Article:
Curiosity Strategies


This is a very simple yet powerful curiosity strategy. Just have the students ask why. As a teacher, I ask why all the time. WHY do the denominators have to be common when adding fractions? WHY does the moon not crash into Earth? 

Simply asking why prompts our curiosity and drives us to pursue deeper understanding. Ask why all the time!


I have the students use this strategy a lot when they are reading an article in science. After spending time comprehending an article, the final step is to ask some Wonder Questions. Asking wonder questions allows the student opportunity to begin pursuing their own learning and their own curiosities.

Wonder questions open the door to student imagination!


This is a great curiosity strategy to promote creativity and innovative thinking. Too often we learn solely within the boundaries of our current knowledge. What if pushes the boundary and forces students to take risks with their thinking. It provides opportunity to imagine possibilities and to create and innovate.

Some examples we have used:

What if plants couldn't grow on the ground?

What if a telescope could be flexible?

What if the Ipad could be made out of biodegradable components?


This strategy stimulates curiosity by changing perspective. Using this strategy asks students to look at something from a different perspective or looking at something from a different angle. Too often we look at things through one lens rather than multiple lenses.


Rather than simply looking at an image of a cell membrane, I ask students to imagine being inside. What would it feel like? Try to be a molecule and imagine crossing the membrane. How would you do it?


I hear a lot of students and adults say, "I know all about that" or "I know how that works". Do we really? I can tell time, but do I really understand how time works? Do I know how a clock works?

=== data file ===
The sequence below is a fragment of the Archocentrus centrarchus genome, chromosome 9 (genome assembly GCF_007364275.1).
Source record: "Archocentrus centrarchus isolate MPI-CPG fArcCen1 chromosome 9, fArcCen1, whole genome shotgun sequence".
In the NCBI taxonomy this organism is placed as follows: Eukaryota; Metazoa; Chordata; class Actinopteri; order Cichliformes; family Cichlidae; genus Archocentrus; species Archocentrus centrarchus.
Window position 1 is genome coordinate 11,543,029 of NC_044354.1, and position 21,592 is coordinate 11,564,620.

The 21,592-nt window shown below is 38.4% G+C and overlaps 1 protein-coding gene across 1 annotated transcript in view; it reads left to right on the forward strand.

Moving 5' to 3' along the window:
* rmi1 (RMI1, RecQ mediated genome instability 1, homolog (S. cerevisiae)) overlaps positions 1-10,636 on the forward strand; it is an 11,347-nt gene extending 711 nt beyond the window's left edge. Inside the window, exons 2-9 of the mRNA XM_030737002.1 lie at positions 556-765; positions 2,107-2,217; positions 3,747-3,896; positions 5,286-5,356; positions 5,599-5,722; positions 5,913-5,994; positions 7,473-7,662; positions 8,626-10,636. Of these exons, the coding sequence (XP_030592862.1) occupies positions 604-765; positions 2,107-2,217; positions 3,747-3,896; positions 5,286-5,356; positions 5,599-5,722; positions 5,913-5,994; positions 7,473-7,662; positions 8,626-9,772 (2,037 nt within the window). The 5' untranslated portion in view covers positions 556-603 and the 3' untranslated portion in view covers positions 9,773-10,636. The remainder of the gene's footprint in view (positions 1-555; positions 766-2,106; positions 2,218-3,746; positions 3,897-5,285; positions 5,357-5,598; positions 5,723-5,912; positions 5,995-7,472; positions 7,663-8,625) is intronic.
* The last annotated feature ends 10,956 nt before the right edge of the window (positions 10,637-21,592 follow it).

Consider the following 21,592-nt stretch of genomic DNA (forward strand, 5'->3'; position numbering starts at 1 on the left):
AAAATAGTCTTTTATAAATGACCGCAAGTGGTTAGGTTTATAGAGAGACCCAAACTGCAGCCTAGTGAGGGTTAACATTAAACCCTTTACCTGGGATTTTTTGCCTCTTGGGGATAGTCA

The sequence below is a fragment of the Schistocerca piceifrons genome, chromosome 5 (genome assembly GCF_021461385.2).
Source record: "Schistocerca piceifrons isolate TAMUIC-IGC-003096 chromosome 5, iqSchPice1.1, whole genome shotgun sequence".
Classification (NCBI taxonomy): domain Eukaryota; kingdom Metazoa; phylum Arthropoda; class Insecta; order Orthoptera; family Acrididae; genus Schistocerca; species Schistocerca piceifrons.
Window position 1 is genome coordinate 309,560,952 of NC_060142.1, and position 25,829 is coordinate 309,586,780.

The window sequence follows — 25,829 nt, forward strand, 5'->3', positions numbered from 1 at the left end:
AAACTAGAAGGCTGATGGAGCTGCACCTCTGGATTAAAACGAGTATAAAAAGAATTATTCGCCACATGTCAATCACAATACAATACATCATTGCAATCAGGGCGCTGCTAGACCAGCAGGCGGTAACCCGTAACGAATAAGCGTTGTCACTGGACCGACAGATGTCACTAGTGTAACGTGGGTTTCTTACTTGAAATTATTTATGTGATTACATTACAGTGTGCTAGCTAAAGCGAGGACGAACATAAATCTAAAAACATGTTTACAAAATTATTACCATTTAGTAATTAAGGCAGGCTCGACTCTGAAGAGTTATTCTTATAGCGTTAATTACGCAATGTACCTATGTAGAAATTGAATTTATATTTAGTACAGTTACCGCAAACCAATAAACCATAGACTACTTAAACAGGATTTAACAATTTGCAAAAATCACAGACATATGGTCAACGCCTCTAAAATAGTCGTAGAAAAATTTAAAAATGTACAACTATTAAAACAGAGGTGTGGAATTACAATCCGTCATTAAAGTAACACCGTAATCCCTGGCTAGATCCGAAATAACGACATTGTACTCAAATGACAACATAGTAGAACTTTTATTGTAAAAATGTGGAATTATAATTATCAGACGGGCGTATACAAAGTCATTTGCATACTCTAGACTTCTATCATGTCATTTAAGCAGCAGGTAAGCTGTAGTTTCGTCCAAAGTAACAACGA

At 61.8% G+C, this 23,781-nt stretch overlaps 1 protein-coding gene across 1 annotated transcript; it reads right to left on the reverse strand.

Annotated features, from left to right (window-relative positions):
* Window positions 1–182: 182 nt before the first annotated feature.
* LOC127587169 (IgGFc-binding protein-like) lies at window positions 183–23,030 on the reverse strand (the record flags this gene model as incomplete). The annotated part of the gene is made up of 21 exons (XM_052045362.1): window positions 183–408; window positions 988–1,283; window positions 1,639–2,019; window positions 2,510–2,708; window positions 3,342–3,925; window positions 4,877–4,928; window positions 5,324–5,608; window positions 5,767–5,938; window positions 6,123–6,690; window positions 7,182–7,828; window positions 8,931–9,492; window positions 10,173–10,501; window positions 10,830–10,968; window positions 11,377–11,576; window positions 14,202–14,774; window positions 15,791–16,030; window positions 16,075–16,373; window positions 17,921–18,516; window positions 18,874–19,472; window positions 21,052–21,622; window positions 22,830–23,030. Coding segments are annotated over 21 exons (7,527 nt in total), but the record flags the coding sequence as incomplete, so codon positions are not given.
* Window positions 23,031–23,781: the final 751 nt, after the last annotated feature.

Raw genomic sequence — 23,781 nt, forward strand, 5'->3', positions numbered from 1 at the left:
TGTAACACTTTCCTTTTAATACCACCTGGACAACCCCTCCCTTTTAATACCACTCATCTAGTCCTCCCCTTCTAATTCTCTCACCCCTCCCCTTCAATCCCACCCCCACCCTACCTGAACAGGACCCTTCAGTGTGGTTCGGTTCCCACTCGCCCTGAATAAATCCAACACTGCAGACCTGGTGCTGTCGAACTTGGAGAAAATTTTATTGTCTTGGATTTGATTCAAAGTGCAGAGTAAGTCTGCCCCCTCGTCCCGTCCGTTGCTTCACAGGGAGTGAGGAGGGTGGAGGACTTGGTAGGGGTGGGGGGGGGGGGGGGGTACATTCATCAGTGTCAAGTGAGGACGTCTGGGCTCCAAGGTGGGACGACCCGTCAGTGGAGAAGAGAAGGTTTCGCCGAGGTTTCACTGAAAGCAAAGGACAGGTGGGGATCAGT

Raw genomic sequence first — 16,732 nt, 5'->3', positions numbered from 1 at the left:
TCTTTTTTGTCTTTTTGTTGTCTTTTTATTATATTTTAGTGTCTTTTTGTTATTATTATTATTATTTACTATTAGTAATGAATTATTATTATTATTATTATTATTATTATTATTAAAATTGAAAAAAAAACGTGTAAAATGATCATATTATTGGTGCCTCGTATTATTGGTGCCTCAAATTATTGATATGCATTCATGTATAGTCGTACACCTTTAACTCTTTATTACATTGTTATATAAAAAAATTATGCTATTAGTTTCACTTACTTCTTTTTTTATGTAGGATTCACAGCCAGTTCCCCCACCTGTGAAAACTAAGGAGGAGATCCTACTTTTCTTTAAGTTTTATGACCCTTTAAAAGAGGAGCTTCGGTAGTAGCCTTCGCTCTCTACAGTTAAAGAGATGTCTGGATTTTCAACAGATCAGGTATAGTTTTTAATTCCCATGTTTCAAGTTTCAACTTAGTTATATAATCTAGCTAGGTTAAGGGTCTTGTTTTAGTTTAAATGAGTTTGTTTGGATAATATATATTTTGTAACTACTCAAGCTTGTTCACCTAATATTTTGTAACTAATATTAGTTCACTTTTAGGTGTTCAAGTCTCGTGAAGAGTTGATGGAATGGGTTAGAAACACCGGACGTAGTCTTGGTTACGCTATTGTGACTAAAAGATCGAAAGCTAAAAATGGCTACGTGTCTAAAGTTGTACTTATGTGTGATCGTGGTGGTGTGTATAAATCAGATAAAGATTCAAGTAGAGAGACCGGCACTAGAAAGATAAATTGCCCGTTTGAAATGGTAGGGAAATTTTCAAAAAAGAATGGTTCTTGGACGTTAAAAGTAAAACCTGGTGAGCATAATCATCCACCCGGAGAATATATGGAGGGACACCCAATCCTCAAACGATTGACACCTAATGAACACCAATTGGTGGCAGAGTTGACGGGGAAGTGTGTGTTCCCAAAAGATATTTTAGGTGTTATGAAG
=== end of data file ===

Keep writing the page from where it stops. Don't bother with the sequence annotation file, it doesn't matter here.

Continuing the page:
Re-visiting is an effective curiosity strategy because we can be curious about something we already have a fair amount of prior knowledge about. Re-visiting provides us with an opportunity to push the level of our questions and take our understanding deeper simply by being curious about it all over again.

Activity: Take a water bottle and re-visit with it. How do they make it? What are the materials it is made out of? How does the lid really work?


This is another great strategy to promote creativity and innovative thinking. If students are trying to innovate, I use this strategy to generate ideas and possible solutions to problems. For example, If a student is wanting to improve the performance of a skateboard, I will tell the student to pick 3 random items such as a banana, a pair of shoes and a locker. The student will then list a bunch of characteristics of each of those random items and see whether any of those features can be applied to his design solution for a skateboard.

The apparent randomness helps foster the curiosity leading to creativity and possible innovation.


When students are stuck on what to do or are struggling with generating ideas or simply being curious, I have them complain about something they are learning about. I ask them to write down all the things which are wrong with their object or idea they are learning about. What are the flaws?

Once they begin brainstorming all the flaws and complaining about it, this leads nicely to , "So, what are you going to do about it?" What ideas do you have to fix the flaws?

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